Why Does the church of
Christ Observe the Lord's Supper Weekly?
We in the church of Christ
strive diligently to follow the pattern of worship of the first century
Christians. Scripture teaches us that the doctrines and commandments of
men render our worship "vain" and worthless (Matthew 15:9). In
addition to this Paul taught by inspiration that the Jews being "ignorant of
God's righteousness, and going about to establish their own righteousness",
had "not submitted themselves unto the righteousness of God" (Romans
10:3). So with this thought in mind we recognize that in order to be
assured our worship is according to God's righteousness and not men's, we look
to the pattern of worship practiced by the first Christians as recorded by
inspiration of God and follow only that pattern adding nothing nor subtracting
anything from it.
On Pentecost when the church
was established as recorded in Acts chapter 2 we see these words: "They
then that received his word were baptized: and there were added (unto them) in
that day about three thousand souls. And they continued stedfastly in the
apostles' teaching and fellowship, in the breaking of bread and the prayers"
(Acts 2:41-42). It is significant that Pentecost being 50 days after the
Passover Sabbath day fell on the first day of the week, therefore Christ's
church was established on the first day of the week. Notice the words "continued
stedfastly" in "the breaking of bread". The words "breaking
of bread" is used here in reference to the Lord's supper. The definite
article "the" sets this apart from the "breaking bread at home" in
the sharing of their common meals seen later in verse 46. Of significance
here is the word "continued". One cannot continue something that
has not already begun so we can rightfully infer from this that the three
thousand souls baptized on Pentecost partook of the Lord's supper that day.
The fact that they continued to observe it stedfastly indicates that this is not
a one time occurrence for a new Christian, rather an event that was observed
habitually with some frequency on a regular basis.
What follows is to determine from
scripture precisely when the Christians observed the Lord's supper and follow
their example. In Acts 20 we read of Paul worshipping with the Christians
in Troas. Paul arrived in Troas where it is written that he, Luke and his
other traveling companions stayed seven days (Acts 20:6). This would have
been on a Monday. It is significant here to note that Paul waited seven
days in order to meet with the entire congregation. Notice what verse 7
says, "And upon the first day of the week, when the disciples came together
to break bread, Paul preached unto them, ready to depart on the morrow; and
continued his speech until midnight." Notice carefully the words "when
the disciples came together". The word "when" is an adverb
that associates and limits a recurring event to a specific time, in this case, a
day. This weekly event was understood in the minds of Paul's readership to
refer to a specific day when an assembly took place. Knowledge of this
event was commonly known, therefore expected in the
minds of the readers. Keeping in mind that Acts 2 teaches us there is a
frequency of "breaking the break". Acts 20:7 teaches us that the first day
of the week was "when" this event routinely took place.
Acts 20:7 teaches us more than when the Christians came together to break bread.
It also teaches us when they did not. We know for a fact that the breaking of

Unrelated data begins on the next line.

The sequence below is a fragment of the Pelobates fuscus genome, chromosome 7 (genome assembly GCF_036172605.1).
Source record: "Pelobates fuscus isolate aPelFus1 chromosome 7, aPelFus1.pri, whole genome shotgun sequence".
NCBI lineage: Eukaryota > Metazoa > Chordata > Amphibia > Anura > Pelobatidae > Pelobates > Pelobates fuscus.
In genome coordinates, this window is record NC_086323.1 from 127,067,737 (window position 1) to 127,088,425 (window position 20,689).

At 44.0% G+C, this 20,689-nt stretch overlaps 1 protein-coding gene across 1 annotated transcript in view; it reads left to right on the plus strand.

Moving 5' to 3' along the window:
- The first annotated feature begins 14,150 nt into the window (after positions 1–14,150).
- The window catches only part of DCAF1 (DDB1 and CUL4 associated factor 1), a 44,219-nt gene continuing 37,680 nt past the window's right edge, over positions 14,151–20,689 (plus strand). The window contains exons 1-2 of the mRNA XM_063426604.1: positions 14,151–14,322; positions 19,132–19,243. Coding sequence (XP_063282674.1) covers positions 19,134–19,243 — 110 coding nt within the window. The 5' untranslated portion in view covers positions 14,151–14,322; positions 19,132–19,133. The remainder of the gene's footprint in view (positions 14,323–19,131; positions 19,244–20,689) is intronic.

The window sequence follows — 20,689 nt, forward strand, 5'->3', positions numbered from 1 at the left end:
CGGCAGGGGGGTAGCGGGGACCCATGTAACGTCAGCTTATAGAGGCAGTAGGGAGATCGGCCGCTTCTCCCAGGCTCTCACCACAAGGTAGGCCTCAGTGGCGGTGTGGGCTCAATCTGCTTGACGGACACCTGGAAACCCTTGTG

bread in this context is the observance of the Lord's supper and not a common
meal because the common meal was not eaten only on the first day of the week.
If this were a common meal, certainly Paul and company did not wait seven days
to eat. The breaking of bread in Acts
20:7 was done only on the first day of the week. If this "breaking of Bread"
were done any day other than the first day of the week then the first day of the
week would not have been "when" it was done.
Moreover, if it were
acceptable to observe the Lord's Supper on any day of the week other than the
first day of the week, Paul would not have been constrained to wait seven days
to observe it with his brethren in Troas. Saturday would have been a much
more convenient time than Sunday. In the first century, Sunday was a
workday just like all the rest of the workdays in the week. That is likely
why the Christians met in the evening with Paul's sermon continuing on past
midnight. They all assembled after a hard days work. The earliest
Christians never considered Sunday to be a rest day. The first mention of
Sunday being a day of rest was in 220AD by Origen. Some sources say that
emperor Constantine of the Roman Empire declared Sunday to be the official day
of worship for the Christians sometime in the 3rd century. Until then,
Christians had to make do, sometimes meeting early in the mornings before work
or late in the evenings afterwards but always on the first day of the week to
worship and to break the bread.
Critics of the Lord's Day only
participation of the Lord's supper frequently refer to Acts 2:46 to support
their beliefs. It is a known fact that the phrase "breaking bread"
meant either eating a common meal or partaking of the Lord's supper. This
phrase is what is known as an idiom. An
idiom is an expression whose meaning is not derived from the usual meanings of
its constituent elements, such as "kick the bucket" or "hang one's head".
In this case the phrase "breaking bread" was understood to refer to both
the common meal or the Lord's supper. The only way to determine which use
in view is by the immediate context surrounding the phrase. In Acts
2:46-47, we read, "So continuing daily with one accord in the temple, and
breaking bread from house to house, they ate their food with gladness and
simplicity of heart". The context of Acts 2:46-47 is in the context of
eating food. This usage of the idiom, "breaking bread" is therefore
understood as referring to a common meal and not the observance of the Lord's
The first century Christians partook of
the Lord's Supper when they assembled on the first day of the week and they
assembled every first day of the week. Notice in 1 Corinthians 11:20,33